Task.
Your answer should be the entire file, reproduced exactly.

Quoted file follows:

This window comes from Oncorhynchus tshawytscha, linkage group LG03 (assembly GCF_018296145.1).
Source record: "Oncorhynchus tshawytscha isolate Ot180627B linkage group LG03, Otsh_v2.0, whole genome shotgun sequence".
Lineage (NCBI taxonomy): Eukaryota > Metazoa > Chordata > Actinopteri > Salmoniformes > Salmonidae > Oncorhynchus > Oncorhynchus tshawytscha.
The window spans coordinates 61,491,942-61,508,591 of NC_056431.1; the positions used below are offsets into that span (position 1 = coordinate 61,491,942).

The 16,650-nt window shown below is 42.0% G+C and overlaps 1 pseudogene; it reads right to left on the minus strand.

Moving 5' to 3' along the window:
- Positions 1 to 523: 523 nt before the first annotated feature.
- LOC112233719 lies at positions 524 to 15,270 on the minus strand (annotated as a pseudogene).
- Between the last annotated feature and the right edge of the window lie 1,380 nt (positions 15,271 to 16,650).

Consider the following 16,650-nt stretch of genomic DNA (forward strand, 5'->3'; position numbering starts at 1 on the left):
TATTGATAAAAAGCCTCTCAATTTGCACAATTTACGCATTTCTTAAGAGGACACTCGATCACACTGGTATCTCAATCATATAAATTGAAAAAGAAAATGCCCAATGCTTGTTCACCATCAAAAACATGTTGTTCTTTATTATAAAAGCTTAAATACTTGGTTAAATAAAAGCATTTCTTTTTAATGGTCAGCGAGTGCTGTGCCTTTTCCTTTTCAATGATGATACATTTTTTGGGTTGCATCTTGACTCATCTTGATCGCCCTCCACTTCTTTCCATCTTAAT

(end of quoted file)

This window comes from Oncorhynchus tshawytscha, linkage group LG03 (assembly GCF_018296145.1).
Source record: "Oncorhynchus tshawytscha isolate Ot180627B linkage group LG03, Otsh_v2.0, whole genome shotgun sequence".
Lineage (NCBI taxonomy): Eukaryota > Metazoa > Chordata > Actinopteri > Salmoniformes > Salmonidae > Oncorhynchus > Oncorhynchus tshawytscha.
The window spans coordinates 61,491,942-61,508,591 of NC_056431.1; the positions used below are offsets into that span (position 1 = coordinate 61,491,942).

The 16,650-nt window shown below is 42.0% G+C and overlaps 1 pseudogene; it reads right to left on the minus strand.

Moving 5' to 3' along the window:
- Positions 1 to 523: 523 nt before the first annotated feature.
- LOC112233719 lies at positions 524 to 15,270 on the minus strand (annotated as a pseudogene).
- Between the last annotated feature and the right edge of the window lie 1,380 nt (positions 15,271 to 16,650).

Consider the following 16,650-nt stretch of genomic DNA (forward strand, 5'->3'; position numbering starts at 1 on the left):
TATTGATAAAAAGCCTCTCAATTTGCACAATTTACGCATTTCTTAAGAGGACACTCGATCACACTGGTATCTCAATCATATAAATTGAAAAAGAAAATGCCCAATGCTTGTTCACCATCAAAAACATGTTGTTCTTTATTATAAAAGCTTAAATACTTGGTTAAATAAAAGCATTTCTTTTTAATGGTCAGCGAGTGCTGTGCCTTTTCCTTTTCAATGATGATACATTTTTTGGGTTGCATCTTGACTCATCTTGATCGCCCTCCACTTCTTTCCATCTTAAT